Apple Home Learning.
Claris Canada, 1995. CD-ROM, $49.00.
Grades 5 - 8 / Ages 10 - 13.
Review by Harriet Zaidman.
CD-ROMs are the wave of the future, we're told, and
information is being formatted on compact disk at a
fantastic rate. It's being presented in user-friendly
formats, with several different ways of finding information,
links back and forth, titbits of explanations, pictures and
captions, quizzes and games, just to mention a few. Some of
these CD's are for school use, and some are informational,
but are more suited for recreational (home) use.
Earth Explorer is a highly informative and interactive
CD-ROM published by Apple, respected for quality educational
software. A 256-colour monitor is necessary. For a Mac
you'll also need at least five megs of RAM; for Windows, a
486 system or better is recommended (it will run more slowly
on a 386) and at least four megs of RAM (eight is
The CD explores the environment, with articles, "hot
topics," maps, data, games and quizzes. Each topic leads to
further subtopics. The buttons that lead into the
information are described as well as illustratedwith
appealing drawings that relate to the topic of the
environment and are age-appropriate.
The user chooses the topic, and begins to explore the
different issues and problems facing the earth. The articles
(choose from climate, sun, wind, climate change, water,
oceans, land, micro-climate, or explore) are accompanied
with pictures and links on the right sidebar. The articles
provide extensive information, often over twenty screens in
length. Each screen is presented as a page torn from a
book. Significant words are underlined; clicking on them
brings up a definition. The File menu allows the user to
print the screen or print the article, and the option of
including the photos. The writing style is casual and
conversational. Here's an example:
Here's a challenge for you.
The "Hot Topics" provides eighteen different subtopics for
the user. Each button leads to a game. The games are talking
stories, in which the user must match different sides of an
environmental issue with the sixteen different personalities
presented. The goal is to match the personalities with the
strongest views on each side of the argument to score the
highest number of points. Each personality reveals their
views before players attempt to match them to either side of
the argument. A click on the score button tells the user
what to do to improve it, and users can go back and continue
working on the same game.
Think of something that runs on
solar energy. Piece of cake, you might say, and you start
naming items that use the sun as their energy source.
There's the calculator on your desktop, and the small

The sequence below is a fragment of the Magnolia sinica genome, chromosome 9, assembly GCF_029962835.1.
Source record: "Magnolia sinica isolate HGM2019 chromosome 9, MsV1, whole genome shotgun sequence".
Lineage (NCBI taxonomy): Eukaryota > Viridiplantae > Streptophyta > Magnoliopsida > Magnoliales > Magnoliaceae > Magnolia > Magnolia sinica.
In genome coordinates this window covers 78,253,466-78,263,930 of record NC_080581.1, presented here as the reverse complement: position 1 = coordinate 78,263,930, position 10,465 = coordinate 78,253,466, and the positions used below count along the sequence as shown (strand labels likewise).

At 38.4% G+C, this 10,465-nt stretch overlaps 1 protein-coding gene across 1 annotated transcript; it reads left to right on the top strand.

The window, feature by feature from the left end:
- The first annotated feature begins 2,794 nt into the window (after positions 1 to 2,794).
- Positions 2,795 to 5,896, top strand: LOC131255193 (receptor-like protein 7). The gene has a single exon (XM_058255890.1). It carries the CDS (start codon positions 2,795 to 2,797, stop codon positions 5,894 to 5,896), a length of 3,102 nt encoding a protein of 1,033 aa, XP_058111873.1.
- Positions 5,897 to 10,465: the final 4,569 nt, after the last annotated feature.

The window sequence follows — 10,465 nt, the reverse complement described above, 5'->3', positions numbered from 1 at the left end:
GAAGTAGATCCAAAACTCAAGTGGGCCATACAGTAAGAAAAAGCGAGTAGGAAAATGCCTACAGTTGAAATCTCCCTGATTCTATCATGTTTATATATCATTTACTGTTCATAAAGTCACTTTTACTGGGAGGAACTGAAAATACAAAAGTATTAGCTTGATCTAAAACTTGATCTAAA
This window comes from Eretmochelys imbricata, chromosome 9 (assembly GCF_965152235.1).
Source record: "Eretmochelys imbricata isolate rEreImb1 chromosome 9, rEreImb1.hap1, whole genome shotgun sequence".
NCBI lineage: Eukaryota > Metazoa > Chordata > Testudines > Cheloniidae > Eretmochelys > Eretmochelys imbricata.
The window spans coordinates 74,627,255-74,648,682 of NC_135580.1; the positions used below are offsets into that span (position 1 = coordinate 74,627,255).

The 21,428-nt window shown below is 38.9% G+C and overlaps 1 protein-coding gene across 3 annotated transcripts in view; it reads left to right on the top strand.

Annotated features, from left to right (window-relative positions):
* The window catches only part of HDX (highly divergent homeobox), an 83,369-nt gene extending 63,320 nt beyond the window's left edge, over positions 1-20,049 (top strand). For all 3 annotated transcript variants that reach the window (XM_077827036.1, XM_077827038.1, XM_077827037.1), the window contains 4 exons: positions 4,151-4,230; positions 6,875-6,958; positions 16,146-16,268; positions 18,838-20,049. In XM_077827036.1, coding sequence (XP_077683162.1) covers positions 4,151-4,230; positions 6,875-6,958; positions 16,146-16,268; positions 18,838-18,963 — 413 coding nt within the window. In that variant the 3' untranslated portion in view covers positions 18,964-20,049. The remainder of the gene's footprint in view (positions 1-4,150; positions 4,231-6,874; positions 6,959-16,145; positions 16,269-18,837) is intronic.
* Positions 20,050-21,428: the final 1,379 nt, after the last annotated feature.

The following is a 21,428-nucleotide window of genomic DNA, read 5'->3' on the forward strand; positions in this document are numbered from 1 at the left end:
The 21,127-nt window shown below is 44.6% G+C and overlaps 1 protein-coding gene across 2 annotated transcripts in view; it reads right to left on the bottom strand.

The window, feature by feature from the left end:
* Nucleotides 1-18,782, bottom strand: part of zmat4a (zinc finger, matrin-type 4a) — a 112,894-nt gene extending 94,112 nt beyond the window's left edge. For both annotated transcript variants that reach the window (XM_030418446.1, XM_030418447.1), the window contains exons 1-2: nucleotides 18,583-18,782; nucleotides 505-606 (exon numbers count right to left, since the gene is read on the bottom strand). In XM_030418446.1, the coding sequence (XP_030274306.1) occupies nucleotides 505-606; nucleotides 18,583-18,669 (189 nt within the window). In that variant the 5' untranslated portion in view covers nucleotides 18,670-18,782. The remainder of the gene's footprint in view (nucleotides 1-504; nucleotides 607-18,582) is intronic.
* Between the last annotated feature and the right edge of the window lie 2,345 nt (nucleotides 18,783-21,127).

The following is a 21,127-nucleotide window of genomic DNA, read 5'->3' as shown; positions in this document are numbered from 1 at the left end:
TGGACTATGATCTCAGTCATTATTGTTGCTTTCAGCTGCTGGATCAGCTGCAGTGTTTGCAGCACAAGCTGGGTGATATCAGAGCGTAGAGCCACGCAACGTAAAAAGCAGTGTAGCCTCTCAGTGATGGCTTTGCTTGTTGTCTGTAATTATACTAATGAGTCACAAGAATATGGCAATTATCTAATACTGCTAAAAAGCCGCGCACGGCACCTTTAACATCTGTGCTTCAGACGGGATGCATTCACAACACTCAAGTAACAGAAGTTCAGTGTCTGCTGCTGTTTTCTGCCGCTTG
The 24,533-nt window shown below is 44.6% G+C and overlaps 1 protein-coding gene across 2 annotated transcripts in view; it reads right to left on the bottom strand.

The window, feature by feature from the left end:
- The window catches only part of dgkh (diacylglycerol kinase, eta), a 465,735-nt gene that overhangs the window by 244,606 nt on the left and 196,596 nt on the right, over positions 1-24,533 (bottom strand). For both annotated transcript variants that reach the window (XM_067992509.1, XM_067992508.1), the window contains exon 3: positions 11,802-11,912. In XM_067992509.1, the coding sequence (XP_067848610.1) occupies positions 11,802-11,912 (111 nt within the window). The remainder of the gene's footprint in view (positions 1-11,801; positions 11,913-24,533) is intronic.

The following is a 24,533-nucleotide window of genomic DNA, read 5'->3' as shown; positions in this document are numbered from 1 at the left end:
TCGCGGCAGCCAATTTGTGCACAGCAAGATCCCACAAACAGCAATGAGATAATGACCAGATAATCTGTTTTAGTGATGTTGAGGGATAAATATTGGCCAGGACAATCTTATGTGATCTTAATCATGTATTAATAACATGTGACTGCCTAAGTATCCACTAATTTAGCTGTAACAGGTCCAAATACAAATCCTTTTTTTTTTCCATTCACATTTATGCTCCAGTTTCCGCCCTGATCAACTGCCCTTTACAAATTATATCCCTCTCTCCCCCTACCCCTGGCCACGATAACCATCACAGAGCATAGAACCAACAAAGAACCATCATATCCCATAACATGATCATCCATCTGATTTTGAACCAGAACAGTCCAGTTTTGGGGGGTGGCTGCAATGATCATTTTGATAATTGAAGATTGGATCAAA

electric fan you saw in a specialty store. There's the house
down the street that heats water with solar energy, those
experimental cares they race every three years in Australia
. . . and what about earth-orbiting satellites?
The Data Sets includes eighteen subtopics, with maps and
graphs on each. Explanatory text boxes appear at the bottom
of the screen that complement the variety of graphs offered
on the right of the map. Click at an area on the map and the
appropriate information appears in the text box.
Instructions appear for interpreting the graph and for
retrieving further information.
The Explore menu offers twelve subtopics that are
informational games/quizzes. One is called "Who Eats Who,"
and asks the user to organize different aquatic animals
according to their order on the food chain. Again, the user
can check the score and go back to get things right.
Information about the different animals is provided. The
numbers 1, 2 and 3 decorate the left side-bar. Clicking on
the different numbers gives instructions (1), hints on what
to notice in the game (2) and the conclusions that can be
drawn from the investigation (3).
This CD-ROM is full of interesting information about the
issues facing the earth's survival and about the different
arguments surrounding these issues, and presents scientific
information valuable for the intended age-group. Earth
Explorer is not appropriate, however, for a school library
reference, because as a reference tool it is slower than
comparable disk-based encyclopedias. But it would be
suitable as a supplement to reference material within the
classroom, especially if the class is studying a unit on
pollution, the ecology, and so forth. Earth Explorer is also
an appropriate educational resource for the home. Parents
looking for educational material for young children can
trust that Apple will provide them with value for their
The problems with this CD-ROM are the same problems that
exist for education CD-ROMs in general. The more complex
they are the slower they are, and the wait is boring, not
exciting. It's faster to turn a few pages, browse through an
index, and look at some pictures on a book -- and flipping
through a book is actually a more "interactive" experience,
since one can stop and read at any page. The delay in
finding information may cause a child to give up and go
Are children using the educational home software as fast as
it is being produced? Probably not, despite their parents'
best wishes. After the novelty has worn off, it will be used
when it is needed. When it is, Earth Explorer is a useful CD
for intermediate age children.
Harriet Zaidman is a teacher-librarian in Winnipeg.
To comment on this title or this review, send mail to firstname.lastname@example.org.
Copyright © 1996 the Manitoba Library Association.
Reproduction for personal use is permitted only if this copyright notice
is maintained. Any other reproduction is prohibited without permission.
The Manitoba Library Association
CONTENTS FOR THIS ISSUE |